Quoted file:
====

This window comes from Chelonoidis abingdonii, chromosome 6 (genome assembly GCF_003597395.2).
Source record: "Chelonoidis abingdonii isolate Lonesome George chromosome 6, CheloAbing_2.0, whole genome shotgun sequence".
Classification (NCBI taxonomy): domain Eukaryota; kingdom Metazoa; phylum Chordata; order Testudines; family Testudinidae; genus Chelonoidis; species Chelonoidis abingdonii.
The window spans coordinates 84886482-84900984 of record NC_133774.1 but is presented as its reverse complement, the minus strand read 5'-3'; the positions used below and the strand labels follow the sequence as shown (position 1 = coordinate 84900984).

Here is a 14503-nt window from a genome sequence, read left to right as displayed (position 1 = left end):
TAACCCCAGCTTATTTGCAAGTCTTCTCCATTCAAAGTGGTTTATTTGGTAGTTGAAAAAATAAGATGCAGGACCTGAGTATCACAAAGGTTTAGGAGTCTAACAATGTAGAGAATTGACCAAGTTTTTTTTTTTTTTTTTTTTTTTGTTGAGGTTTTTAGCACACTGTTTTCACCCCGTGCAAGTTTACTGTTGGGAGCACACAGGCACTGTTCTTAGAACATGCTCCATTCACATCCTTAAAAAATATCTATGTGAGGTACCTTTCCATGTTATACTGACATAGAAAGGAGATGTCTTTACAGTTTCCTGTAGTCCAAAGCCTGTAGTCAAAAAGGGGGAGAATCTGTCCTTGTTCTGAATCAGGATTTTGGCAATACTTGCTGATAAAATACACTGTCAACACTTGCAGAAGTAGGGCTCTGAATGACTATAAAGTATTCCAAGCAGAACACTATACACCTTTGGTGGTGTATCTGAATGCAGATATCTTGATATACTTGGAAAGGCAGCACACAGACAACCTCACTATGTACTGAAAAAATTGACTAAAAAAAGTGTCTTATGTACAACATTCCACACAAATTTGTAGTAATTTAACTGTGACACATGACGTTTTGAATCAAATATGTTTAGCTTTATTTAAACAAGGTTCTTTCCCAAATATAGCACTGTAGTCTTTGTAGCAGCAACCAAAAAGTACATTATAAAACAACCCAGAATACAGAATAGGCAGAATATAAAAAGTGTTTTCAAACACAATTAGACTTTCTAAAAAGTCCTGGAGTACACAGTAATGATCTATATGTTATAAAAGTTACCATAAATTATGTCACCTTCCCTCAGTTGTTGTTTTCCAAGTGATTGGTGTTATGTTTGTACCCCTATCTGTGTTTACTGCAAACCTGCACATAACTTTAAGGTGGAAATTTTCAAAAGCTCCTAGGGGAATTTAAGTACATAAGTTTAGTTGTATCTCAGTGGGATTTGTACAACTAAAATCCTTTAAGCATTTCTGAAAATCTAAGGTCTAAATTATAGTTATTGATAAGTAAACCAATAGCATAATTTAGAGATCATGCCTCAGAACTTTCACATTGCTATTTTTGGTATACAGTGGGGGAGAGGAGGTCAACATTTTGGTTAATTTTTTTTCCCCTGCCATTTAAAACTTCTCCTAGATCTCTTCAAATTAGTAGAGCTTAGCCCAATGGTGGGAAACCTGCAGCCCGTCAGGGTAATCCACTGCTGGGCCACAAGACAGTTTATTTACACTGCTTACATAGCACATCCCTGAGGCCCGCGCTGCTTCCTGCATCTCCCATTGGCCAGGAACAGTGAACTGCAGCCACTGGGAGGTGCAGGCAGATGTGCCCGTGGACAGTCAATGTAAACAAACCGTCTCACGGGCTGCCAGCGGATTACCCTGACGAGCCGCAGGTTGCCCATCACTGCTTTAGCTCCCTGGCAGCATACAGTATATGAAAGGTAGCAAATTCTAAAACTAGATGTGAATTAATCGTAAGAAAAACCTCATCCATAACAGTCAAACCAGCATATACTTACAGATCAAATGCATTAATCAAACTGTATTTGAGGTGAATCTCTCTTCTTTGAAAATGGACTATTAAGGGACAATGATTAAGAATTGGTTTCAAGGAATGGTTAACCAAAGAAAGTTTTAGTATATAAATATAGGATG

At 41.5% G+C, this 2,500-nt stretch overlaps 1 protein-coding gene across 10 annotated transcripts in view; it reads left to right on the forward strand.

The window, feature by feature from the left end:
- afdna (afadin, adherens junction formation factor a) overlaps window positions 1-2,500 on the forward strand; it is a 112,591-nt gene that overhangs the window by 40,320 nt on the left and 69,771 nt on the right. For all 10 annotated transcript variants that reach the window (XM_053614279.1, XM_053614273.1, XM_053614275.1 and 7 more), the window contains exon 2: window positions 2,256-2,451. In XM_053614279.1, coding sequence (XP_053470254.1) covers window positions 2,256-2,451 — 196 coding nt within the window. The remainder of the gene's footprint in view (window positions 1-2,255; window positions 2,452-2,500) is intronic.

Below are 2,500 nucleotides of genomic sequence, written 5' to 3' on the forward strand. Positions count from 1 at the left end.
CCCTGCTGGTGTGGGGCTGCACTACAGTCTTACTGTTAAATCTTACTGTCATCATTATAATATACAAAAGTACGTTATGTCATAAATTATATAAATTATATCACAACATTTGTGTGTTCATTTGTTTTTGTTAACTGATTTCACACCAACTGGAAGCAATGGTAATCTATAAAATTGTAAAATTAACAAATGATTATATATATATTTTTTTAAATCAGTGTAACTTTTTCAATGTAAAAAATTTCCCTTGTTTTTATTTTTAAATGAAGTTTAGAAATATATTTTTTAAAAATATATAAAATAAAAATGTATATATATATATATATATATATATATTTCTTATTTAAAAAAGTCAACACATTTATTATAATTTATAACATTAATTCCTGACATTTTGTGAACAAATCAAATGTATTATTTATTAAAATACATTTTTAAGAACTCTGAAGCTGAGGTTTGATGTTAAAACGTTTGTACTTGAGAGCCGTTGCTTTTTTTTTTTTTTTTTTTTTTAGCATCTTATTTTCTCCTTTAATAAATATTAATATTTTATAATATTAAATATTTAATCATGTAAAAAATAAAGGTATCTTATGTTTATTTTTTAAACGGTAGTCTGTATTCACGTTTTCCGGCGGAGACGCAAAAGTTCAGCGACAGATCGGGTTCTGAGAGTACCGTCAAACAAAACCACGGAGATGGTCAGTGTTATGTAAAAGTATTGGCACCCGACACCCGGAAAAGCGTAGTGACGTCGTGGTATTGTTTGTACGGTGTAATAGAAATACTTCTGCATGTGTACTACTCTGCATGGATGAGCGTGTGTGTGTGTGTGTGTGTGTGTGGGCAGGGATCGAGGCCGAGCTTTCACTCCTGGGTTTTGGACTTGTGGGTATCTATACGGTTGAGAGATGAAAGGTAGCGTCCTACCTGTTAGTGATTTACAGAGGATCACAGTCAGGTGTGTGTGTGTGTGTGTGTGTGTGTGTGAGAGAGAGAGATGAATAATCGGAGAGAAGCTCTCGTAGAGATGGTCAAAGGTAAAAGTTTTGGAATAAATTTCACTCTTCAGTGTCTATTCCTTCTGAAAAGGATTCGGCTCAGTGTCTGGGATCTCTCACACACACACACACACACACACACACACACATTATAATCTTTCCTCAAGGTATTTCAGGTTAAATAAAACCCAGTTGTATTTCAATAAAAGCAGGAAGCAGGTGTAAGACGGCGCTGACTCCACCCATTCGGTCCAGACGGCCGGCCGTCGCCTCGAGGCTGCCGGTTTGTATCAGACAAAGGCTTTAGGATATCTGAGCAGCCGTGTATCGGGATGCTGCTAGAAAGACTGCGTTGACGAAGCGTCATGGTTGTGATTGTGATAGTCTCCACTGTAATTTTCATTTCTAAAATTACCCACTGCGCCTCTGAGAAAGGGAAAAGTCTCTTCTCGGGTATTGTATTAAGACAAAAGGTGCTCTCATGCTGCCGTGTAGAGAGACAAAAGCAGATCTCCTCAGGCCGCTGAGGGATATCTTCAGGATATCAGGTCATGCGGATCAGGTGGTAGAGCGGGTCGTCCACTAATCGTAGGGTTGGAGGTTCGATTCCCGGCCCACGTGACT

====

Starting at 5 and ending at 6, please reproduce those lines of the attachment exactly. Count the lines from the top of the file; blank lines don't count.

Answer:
Here is a 14503-nt window from a genome sequence, read left to right as displayed (position 1 = left end):
TAACCCCAGCTTATTTGCAAGTCTTCTCCATTCAAAGTGGTTTATTTGGTAGTTGAAAAAATAAGATGCAGGACCTGAGTATCACAAAGGTTTAGGAGTCTAACAATGTAGAGAATTGACCAAGTTTTTTTTTTTTTTTTTTTTTTTGTTGAGGTTTTTAGCACACTGTTTTCACCCCGTGCAAGTTTACTGTTGGGAGCACACAGGCACTGTTCTTAGAACATGCTCCATTCACATCCTTAAAAAATATCTATGTGAGGTACCTTTCCATGTTATACTGACATAGAAAGGAGATGTCTTTACAGTTTCCTGTAGTCCAAAGCCTGTAGTCAAAAAGGGGGAGAATCTGTCCTTGTTCTGAATCAGGATTTTGGCAATACTTGCTGATAAAATACACTGTCAACACTTGCAGAAGTAGGGCTCTGAATGACTATAAAGTATTCCAAGCAGAACACTATACACCTTTGGTGGTGTATCTGAATGCAGATATCTTGATATACTTGGAAAGGCAGCACACAGACAACCTCACTATGTACTGAAAAAATTGACTAAAAAAAGTGTCTTATGTACAACATTCCACACAAATTTGTAGTAATTTAACTGTGACACATGACGTTTTGAATCAAATATGTTTAGCTTTATTTAAACAAGGTTCTTTCCCAAATATAGCACTGTAGTCTTTGTAGCAGCAACCAAAAAGTACATTATAAAACAACCCAGAATACAGAATAGGCAGAATATAAAAAGTGTTTTCAAACACAATTAGACTTTCTAAAAAGTCCTGGAGTACACAGTAATGATCTATATGTTATAAAAGTTACCATAAATTATGTCACCTTCCCTCAGTTGTTGTTTTCCAAGTGATTGGTGTTATGTTTGTACCCCTATCTGTGTTTACTGCAAACCTGCACATAACTTTAAGGTGGAAATTTTCAAAAGCTCCTAGGGGAATTTAAGTACATAAGTTTAGTTGTATCTCAGTGGGATTTGTACAACTAAAATCCTTTAAGCATTTCTGAAAATCTAAGGTCTAAATTATAGTTATTGATAAGTAAACCAATAGCATAATTTAGAGATCATGCCTCAGAACTTTCACATTGCTATTTTTGGTATACAGTGGGGGAGAGGAGGTCAACATTTTGGTTAATTTTTTTTCCCCTGCCATTTAAAACTTCTCCTAGATCTCTTCAAATTAGTAGAGCTTAGCCCAATGGTGGGAAACCTGCAGCCCGTCAGGGTAATCCACTGCTGGGCCACAAGACAGTTTATTTACACTGCTTACATAGCACATCCCTGAGGCCCGCGCTGCTTCCTGCATCTCCCATTGGCCAGGAACAGTGAACTGCAGCCACTGGGAGGTGCAGGCAGATGTGCCCGTGGACAGTCAATGTAAACAAACCGTCTCACGGGCTGCCAGCGGATTACCCTGACGAGCCGCAGGTTGCCCATCACTGCTTTAGCTCCCTGGCAGCATACAGTATATGAAAGGTAGCAAATTCTAAAACTAGATGTGAATTAATCGTAAGAAAAACCTCATCCATAACAGTCAAACCAGCATATACTTACAGATCAAATGCATTAATCAAACTGTATTTGAGGTGAATCTCTCTTCTTTGAAAATGGACTATTAAGGGACAATGATTAAGAATTGGTTTCAAGGAATGGTTAACCAAAGAAAGTTTTAGTATATAAATATAGGATG